All these things seem to be the “perfect storm” for RE/MAX that is putting many of them on the brink of going under, even though most of the agents are clueless. It’s a scary situation, and I wonder if other offices across the country are in the same boat, or is this just a Cleveland-area predicament.

    Jonathan said that RE/MAX “doesn’t pursue agents straight out of real estate school”. That’s the company line, and most of the agents drink the Kool-Aid, but I’ve seen just the opposite in the last three years. The corporate “planners” have saturated areas with too many RE/MAX franchises, to the point where they started competing with each other to see who could get the most bodies. It doesn’t seem like they have any real criteria for who they will take any more, and started signing up anyone who would join. They also seem to revel in stealing each other’s agents, which makes no sense to me, and just cheapens the brand.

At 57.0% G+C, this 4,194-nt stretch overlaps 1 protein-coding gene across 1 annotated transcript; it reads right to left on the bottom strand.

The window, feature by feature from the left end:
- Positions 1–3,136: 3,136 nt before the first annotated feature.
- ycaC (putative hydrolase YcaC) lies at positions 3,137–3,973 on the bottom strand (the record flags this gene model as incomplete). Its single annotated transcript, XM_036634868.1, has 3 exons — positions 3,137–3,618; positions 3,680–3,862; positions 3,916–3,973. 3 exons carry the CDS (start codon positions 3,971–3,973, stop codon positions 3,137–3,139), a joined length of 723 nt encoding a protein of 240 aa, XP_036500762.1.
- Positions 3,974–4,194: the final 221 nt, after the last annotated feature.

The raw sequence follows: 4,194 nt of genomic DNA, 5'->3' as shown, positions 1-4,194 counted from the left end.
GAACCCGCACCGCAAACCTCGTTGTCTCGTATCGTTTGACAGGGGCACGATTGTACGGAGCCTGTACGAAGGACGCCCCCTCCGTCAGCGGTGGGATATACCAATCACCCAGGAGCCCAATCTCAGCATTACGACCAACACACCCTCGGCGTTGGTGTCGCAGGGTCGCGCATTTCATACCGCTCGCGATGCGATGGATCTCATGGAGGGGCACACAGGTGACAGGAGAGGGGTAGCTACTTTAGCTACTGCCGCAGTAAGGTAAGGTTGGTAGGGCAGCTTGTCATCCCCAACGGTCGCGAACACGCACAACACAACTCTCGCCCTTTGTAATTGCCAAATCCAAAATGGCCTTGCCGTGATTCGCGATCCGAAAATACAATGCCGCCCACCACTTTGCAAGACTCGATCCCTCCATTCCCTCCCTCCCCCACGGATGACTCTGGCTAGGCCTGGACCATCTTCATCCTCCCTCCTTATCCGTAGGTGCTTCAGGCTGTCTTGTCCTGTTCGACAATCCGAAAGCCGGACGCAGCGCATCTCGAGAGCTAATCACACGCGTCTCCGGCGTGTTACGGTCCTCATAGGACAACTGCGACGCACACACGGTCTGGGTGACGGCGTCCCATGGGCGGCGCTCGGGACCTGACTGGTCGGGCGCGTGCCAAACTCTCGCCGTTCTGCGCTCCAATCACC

The “100%” concept has even started disappearing, with most of the offices going to 70/30 type plans, with a smaller monthly cash payment, in order to bring in more agents who couldn’t afford the larger monthly fixed payment that allowed them to be on the 95% plan that is offered by most offices. The 100% pretty much no longer exists, as most of the RE/MAX offices went to a 95% plan that supposedly sends 1% to corporate and 4% to the broker, as they simply weren’t surviving on the 100% concept.